James H. Harris's car had been seen leaving the scene of a robbery. When officers apprehended him, they impounded the car, inventoried it, and found the robbery victim's property. Harris moved to suppress, claiming that the warrantless search was invalid. The Supreme Court once again approved the inventory.
Said the court, "A regulation of the Metropolitan Police Department requires the officer who takes an impounded vehicle in charge to search the vehicle thoroughly, to remove all valuables from it, and to attach a property tag. The discovery of the evidence was not the result of a search of the car, but of a measure taken to protect the car while it was in police custody. Nothing in the Fourth Amendment requires the police to obtain a warrant in these narrow circumstances." (Harris v. U.S.)
Cady v. Dombrowski
Off-duty police officer Chester J. Dombrowski was driving drunk outside his jurisdiction when he crashed into a guard rail and a bridge. His car was towed to an impound lot. When officers investigating the accident learned that Dombrowski was a police officer, they conducted a standard inventory of his disabled vehicle to locate his firearm, to prevent it falling into the wrong hands. It was subsequently learned that Dombrowski had used the gun to commit a murder, and admissibility of the gun was challenged in court.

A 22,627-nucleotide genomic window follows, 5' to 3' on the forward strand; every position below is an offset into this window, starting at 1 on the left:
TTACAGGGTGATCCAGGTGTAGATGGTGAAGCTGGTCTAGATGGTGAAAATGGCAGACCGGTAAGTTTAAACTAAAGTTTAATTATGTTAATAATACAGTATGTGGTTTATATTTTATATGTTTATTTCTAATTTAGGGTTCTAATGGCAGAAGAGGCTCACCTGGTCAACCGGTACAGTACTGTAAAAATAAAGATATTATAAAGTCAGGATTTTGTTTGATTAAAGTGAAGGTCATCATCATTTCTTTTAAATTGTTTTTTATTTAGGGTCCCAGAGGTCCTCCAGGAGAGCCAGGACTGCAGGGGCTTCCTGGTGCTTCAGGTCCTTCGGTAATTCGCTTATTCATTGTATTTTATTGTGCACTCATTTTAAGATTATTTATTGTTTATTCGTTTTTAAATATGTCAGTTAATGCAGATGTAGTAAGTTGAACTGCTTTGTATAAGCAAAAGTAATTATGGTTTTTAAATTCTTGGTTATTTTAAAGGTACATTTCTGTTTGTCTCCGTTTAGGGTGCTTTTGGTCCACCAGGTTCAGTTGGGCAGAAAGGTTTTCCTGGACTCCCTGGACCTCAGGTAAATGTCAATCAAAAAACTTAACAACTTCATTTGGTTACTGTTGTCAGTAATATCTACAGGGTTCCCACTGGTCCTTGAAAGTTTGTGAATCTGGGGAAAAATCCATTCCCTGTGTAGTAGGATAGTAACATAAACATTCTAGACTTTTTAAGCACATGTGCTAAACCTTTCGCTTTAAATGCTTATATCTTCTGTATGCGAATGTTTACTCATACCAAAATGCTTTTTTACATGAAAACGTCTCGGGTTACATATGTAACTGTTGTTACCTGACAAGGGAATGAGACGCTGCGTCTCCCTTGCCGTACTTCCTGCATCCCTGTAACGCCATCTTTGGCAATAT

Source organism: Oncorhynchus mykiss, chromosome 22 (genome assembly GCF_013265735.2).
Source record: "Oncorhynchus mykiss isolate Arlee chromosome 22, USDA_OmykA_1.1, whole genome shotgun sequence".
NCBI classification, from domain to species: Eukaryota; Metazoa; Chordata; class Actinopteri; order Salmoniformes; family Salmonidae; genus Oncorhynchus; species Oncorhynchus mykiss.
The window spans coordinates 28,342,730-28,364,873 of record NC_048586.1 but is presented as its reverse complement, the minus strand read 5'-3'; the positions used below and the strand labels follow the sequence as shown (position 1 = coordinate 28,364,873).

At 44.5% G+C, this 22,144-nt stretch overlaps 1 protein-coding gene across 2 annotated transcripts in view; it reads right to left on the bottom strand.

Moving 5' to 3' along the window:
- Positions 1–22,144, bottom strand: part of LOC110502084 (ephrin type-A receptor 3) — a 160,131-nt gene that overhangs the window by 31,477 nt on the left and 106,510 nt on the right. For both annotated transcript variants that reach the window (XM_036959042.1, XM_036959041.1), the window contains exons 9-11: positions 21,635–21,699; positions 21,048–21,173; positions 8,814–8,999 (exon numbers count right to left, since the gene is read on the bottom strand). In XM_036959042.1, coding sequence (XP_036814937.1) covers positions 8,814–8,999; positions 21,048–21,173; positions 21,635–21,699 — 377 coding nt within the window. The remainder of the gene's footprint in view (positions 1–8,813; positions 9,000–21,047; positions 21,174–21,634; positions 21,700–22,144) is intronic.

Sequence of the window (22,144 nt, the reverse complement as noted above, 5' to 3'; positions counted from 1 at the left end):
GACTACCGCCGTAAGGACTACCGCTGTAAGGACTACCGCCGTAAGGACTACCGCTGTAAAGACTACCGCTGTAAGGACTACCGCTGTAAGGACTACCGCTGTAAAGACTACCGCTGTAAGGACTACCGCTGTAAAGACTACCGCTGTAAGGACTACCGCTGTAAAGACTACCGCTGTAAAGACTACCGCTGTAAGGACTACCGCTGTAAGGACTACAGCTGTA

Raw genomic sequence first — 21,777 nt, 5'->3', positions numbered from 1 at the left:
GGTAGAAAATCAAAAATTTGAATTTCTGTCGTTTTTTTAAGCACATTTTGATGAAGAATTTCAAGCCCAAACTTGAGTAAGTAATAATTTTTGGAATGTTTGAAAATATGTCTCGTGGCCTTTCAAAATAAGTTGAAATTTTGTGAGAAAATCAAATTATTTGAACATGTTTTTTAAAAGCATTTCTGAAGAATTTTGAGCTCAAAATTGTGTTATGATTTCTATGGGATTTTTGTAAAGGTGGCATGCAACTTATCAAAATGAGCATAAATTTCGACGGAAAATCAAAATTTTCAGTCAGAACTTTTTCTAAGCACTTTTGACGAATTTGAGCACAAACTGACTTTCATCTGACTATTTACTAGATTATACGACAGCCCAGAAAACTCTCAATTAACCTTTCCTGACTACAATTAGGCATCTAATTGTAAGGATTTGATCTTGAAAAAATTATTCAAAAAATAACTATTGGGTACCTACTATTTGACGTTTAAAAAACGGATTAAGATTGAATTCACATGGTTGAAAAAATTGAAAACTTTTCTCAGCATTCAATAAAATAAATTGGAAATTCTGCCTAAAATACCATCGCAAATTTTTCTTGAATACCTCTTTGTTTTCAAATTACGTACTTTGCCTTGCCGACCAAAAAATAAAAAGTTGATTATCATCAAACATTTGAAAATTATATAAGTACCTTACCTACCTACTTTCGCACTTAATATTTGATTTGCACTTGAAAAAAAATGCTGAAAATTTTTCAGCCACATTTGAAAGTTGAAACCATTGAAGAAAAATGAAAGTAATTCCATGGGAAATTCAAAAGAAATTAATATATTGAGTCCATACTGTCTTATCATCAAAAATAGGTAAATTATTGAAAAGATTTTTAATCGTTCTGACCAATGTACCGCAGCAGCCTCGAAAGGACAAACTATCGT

In its decision upholding admission of the weapon into evidence at trial, the Supreme Court found two facts significant: The officer's "specific motivation and the fact that the procedure he followed was standard." These two factors became the basis for the court's later holdings in three other cases, eventually producing the rule that inventories must be according to standardized procedures, and must not be conducted for an investigative purpose.
South Dakota v. Opperman
Police lawfully impounded Donald Opperman's car for traffic violations. Following their routine procedure, they began an inventory, which revealed drugs. The Supreme Court rejected the argument that a search warrant should have been obtained, and pointed out that since an inventory is an administrative caretaking procedure, the concept of "probable cause" does not apply. Here, the court stressed the necessity that the officer's purpose must not be to search for criminal evidence: